Nov. 18, 2015

The Homes Pastiche Hall of Shame

10 Sherlock Holmes pastiches to avoid

Disclaimer: This is only the opinion of one man, my personal feelings on these books. It should not be construed as an attack on any of these authors. 

10) Sherlock Holmes Remastered: A Study in Scarlet [Kindle Edition]

This book by Leo Zanav is an attempt to make A Study in Scarlett more politically correct. One should never mess with another author’s prose. It’s like saying they did not know how to write, the book is a product of its place and time. The information on the Mormons is correct for the time. The Mormons were under the leadership of Brigham Young. Polygamy was the order of the day. The Avenging Angels were real. Read about the Mountain Meadows Massacre, for example.

Changing words will not change history. Annotation is one thing; changing the wording is another.

9) Between the Thames and the Tiber: The Further Adventures of Sherlock Holmes

Ted Riccardi weighs in at number nine with this snooze fest. He had another book, The Oriental Casebook of Sherlock Holmes. The stories there are a tad dry, but since they were told from the viewpoint of someone other than Watson, they were acceptable. These are supposed to be written by Watson, and have no relationship to Conan Doyle’s prose. Big mistake, that.

8) The Case of the Russian Chessboard: a Sherlock Holmes mystery only now revealed

Charlie Roxburgh is number eight with this overwritten tale. He started out with promise, but he tried to cram too much information into too few words. Lengthening the story to give space to expand on various sections of the story would probably have made a great novel out of a glorified short story. Not a winner, my friend, sorry.

7) Sherlock Holmes and the Tomb of Terror

Val Andrews comes in at number seven. The book is simply boring. It could be salvaged, perhaps, but it definitely needs work. And the really sad part is, Andrews has more books out there, and none of them have the tone and feel of Conan Doyle. Also they are so few pages that all of them could go in one volume and not be oversized. Not enough bang for the buck as they say.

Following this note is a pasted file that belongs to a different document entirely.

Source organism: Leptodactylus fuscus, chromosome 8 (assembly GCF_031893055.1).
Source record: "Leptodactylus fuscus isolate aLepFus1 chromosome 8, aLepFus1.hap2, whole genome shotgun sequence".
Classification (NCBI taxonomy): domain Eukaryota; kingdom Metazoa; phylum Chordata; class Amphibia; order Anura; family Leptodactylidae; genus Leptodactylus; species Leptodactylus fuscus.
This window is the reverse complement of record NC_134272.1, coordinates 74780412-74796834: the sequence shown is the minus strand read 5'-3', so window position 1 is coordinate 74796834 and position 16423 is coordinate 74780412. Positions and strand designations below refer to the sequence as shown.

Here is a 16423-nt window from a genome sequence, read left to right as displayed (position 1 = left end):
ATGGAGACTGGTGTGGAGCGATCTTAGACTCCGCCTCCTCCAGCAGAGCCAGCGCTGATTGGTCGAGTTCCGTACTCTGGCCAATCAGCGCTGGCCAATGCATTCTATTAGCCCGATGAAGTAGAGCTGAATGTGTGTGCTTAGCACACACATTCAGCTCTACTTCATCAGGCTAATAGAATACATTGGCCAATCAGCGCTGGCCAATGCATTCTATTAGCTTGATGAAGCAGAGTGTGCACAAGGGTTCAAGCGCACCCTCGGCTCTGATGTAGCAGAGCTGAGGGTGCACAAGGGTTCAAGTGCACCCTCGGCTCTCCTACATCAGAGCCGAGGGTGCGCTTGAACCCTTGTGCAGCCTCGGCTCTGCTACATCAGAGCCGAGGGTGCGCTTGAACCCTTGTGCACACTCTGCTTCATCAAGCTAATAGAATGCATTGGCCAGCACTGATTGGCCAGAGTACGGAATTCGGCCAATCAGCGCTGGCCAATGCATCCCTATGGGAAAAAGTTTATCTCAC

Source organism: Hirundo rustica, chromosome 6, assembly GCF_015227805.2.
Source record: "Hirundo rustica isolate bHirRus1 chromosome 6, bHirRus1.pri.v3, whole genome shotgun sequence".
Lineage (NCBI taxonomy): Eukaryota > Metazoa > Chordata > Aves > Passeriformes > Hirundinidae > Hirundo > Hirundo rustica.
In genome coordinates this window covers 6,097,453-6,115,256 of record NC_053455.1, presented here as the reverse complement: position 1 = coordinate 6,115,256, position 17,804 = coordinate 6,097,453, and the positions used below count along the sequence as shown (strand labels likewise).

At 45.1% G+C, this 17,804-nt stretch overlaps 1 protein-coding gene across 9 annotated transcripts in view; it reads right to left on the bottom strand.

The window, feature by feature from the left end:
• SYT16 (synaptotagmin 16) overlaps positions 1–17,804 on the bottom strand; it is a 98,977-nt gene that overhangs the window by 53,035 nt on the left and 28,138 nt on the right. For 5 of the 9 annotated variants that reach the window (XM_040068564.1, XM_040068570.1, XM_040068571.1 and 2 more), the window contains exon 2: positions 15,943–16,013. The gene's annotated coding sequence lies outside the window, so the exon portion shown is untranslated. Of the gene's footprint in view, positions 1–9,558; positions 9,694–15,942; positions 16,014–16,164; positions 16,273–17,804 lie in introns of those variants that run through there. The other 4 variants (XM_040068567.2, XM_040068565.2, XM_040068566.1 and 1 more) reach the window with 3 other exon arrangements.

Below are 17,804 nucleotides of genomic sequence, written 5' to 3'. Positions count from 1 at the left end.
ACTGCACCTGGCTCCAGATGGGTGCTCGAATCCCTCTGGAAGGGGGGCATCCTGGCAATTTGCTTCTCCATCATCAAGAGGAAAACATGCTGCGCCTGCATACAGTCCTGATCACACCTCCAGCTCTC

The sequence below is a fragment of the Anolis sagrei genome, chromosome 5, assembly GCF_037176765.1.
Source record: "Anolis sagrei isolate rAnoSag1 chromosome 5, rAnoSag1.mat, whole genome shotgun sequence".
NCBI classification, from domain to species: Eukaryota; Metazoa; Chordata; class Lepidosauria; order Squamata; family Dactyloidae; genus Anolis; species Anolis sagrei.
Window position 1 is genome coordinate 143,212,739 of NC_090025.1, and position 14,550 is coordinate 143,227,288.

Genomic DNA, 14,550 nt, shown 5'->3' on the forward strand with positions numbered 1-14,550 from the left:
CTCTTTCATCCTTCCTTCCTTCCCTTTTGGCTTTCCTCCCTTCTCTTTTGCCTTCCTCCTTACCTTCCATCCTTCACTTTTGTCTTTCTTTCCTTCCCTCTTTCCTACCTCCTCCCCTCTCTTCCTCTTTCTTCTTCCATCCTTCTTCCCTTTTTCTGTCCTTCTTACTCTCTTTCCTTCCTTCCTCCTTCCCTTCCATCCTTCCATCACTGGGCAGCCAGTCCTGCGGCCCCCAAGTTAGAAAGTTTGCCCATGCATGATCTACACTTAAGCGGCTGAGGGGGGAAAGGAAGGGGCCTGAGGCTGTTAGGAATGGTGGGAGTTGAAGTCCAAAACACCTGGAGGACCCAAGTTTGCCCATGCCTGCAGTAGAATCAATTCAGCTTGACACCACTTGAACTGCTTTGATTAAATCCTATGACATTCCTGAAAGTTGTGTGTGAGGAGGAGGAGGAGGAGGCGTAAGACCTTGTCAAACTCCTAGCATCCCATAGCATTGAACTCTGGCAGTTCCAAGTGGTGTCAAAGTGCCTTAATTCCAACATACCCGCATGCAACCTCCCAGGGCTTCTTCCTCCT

6) Sherlock Holmes and the Hapsburg Tiara

Allen Vanaman is next on the list. The storyline isn’t too bad, and the Holmes|Watson interaction is fair. But he makes Watson an agnostic (if not atheist) sexual deviant, and Holmes has problems with the Foreign Office. Watson had an eye for the ladies, but he was also discrete. He was married, for Pete’s sake. What happened to Mycroft? I cannot recommend this drivel.

5) Sherlock Holmes: Mysteries of the Victorian Era

Rock DiLiso rings in at number five. It is obvious by the writing that DiLiso has no clue as to the nuances of Victorian England. There are glaring mistakes everywhere. Not a pretty picture, my dear DiLiso, you blew it.

4) The Hidden Adventures of Sherlock Holmes: A Novel and Three Short Stories

Author Bill Paxton is in the fourth spot. Mr. Paxton is a trained Graphologist. The stories are not about Holmes as much as they are about the practice of graphology. Mr. Paxton showcases the method, not the investigator. A book on Graphology as a tool in criminal investigation is what this is; Holmes is pretty much an afterthought.


3) The Confiscated Chronicles of Dr. John H. Watson (The Newly Discovered Ventures of Sherlock Holmes) [Kindle Edition]

TA Doyen is our number three offender. The blatant mistakes here include:

  • Holmes and Watson using first names
  • Holmes pilfering from a crime scene to make sure that the police do not discover evidence. Holmes never does this. He leaves evidence for the police to find if they can.
  • Holmes accuses Watson of faking crimes for him to solve. And Watson isn’t so innocent, either.
  • Sherlock Holmes chasing a monkey? Really?

Where is the reality of Sherlock Holmes in this muddled mess?

1)         The Giant Rat of Sumatra; from The Lost Cases of Sherlock Holmes

Daniel Gracely is number two on our list of shame. There are several things wrong with this story, not the least of which is that it is sold as a novel when it is barely short story length. Mr. Gracely is a trained classical composer with both a BA and a MA. No doubt he is great at musical composition, but this is detective fiction. What we get here is an off-key screech of someone who doesn’t know how to read music. Too bad.

1) The Last Sherlock Holmes Story

Michael Dibdin should make sure that this is indeed the last Sherlock Holmes story written by him. It could hardly get worse. The story postulates that Holmes and Moriarty are the same, being a split personality. The Moriarty side is Jack the Ripper. Homes commits suicide and Watson becomes a cocaine addict who publishes made up stories about Holmes solving crimes. Total nonsense is too kind a term for this assassination of Conan Doyle’s characters.


Quoth the Raven…